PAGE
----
Older adults worry robots will make kids lazy

Companion robots may need some kind of parental controls that will convince older adults that the devices won't make children lazy and dependent on them. (Credit: tiffany terry/Flickr)

Researchers asked 640 retirees over the age of 60 about whether robots would have negative effects on them and on others. About 53 percent were women and 47 percent were men.

For instance, they asked whether robots would make them lazier and encourage them to interact less often with other people. They then asked similar questions about the effects of robots on young people.

The retirees said that while they personally are not likely to become dependent on robots, they worry that young people will come to rely on them. They also said they would likely resist using robots, says T. Franklin Waddell, a doctoral candidate in mass communications at Penn State.

“We’ve seen this type of effect, which is usually referred to as a third-person effect, with different types of media, such as video games and television, but this is the first time we have seen the effect in robotics. According to a third person effect, a person says they are not as negatively affected by the media as other people.”

The researchers, who presented their findings at the Association for Computing Machinery’s Conference on Human Factors in Computing Systems, say the effect could eventually lead to changes in behavior. For instance, people who believe video games harm young people may tend to avoid the games. Likewise, older adults who believe that companion robots could harm young people may tend to avoid robots themselves.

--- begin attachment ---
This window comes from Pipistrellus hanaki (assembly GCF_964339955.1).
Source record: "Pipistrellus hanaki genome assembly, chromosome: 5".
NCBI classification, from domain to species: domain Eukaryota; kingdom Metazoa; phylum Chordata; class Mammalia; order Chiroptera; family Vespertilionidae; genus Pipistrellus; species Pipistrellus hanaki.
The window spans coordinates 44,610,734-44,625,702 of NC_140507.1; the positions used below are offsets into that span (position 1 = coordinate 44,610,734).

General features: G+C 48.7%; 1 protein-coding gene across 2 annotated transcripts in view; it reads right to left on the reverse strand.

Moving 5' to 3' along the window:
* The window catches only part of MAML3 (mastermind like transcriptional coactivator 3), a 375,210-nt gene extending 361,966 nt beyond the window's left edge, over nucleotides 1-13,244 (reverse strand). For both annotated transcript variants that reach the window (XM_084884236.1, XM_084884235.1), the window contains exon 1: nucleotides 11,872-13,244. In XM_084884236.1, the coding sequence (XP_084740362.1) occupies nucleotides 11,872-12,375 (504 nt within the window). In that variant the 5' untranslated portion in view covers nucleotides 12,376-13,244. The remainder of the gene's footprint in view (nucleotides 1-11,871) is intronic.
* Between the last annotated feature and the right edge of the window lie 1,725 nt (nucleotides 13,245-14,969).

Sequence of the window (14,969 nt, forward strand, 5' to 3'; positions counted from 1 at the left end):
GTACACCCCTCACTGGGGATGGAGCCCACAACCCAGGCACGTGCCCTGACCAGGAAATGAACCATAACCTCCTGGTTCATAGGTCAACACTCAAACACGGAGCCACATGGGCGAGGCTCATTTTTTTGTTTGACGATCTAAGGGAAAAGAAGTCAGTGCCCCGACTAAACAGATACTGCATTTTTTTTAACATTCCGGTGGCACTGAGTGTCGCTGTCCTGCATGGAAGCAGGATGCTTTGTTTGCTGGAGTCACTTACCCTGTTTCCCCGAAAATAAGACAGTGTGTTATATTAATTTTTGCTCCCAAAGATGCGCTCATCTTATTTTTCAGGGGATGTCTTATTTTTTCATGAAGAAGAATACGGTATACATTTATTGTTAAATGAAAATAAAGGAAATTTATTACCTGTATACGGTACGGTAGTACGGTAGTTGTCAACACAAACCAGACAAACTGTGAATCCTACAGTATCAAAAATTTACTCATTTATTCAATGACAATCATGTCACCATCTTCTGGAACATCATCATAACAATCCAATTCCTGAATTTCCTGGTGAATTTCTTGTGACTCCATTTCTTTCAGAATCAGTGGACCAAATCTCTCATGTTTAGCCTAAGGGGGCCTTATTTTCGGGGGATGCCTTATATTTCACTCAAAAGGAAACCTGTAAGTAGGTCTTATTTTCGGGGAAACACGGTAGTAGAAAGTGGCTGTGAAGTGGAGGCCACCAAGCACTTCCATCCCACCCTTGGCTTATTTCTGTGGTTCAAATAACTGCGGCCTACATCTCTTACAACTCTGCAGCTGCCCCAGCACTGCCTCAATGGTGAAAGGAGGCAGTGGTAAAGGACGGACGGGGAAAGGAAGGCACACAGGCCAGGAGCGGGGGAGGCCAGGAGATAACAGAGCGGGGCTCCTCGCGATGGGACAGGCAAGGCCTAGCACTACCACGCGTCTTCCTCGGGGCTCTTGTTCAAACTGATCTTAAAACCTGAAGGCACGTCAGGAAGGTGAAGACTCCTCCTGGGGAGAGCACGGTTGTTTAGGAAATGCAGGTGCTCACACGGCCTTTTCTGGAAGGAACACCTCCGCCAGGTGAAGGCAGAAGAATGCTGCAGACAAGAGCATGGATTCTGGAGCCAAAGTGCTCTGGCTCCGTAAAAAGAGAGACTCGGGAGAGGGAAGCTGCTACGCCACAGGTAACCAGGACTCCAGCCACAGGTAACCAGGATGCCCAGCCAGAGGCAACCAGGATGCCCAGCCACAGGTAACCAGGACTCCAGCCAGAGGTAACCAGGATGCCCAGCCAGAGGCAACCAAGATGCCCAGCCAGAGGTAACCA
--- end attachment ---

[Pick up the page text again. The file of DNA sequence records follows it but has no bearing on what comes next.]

Parental controls?

To compensate for the effect, robot designers may need to consider adding controls that will help adults monitor the use of robots by children, says Waddell, who worked with S. Shyam Sundar, professor of communications, and Eun Hwa Jung, a doctoral candidate in mass communications.


“Robot designers and developers look at older adults as a central user base for companion robots,” Waddell says. “This effect is something they should consider when designing the interface for the robots to make sure, for example, that the robot includes some type of parental controls.”

Robots with parental controls may convince adults that they can own and use robots and still protect children from their fears that the devices might lead to laziness and dependency.

The researchers studied two types of robots: companion robots and assistant robots, Sundar says. Assistant robots are devices that help with everyday tasks, such as vacuuming the floor or playing a CD. Companion robots are more interactive.

A robot to lean on

This interactivity may be one reason that users tend to attach human-like emotions to them, Waddell says.

“A companion robot provides the user with a source of friendship. They might watch TV with the participant, provide emotional support, or complete an activity with the user.”

Study participants don’t seem to have the same level of apprehensions with assistant robots, Waddell says.

The Korea Institute for Advancement of Technology supported the study.

Source: Penn State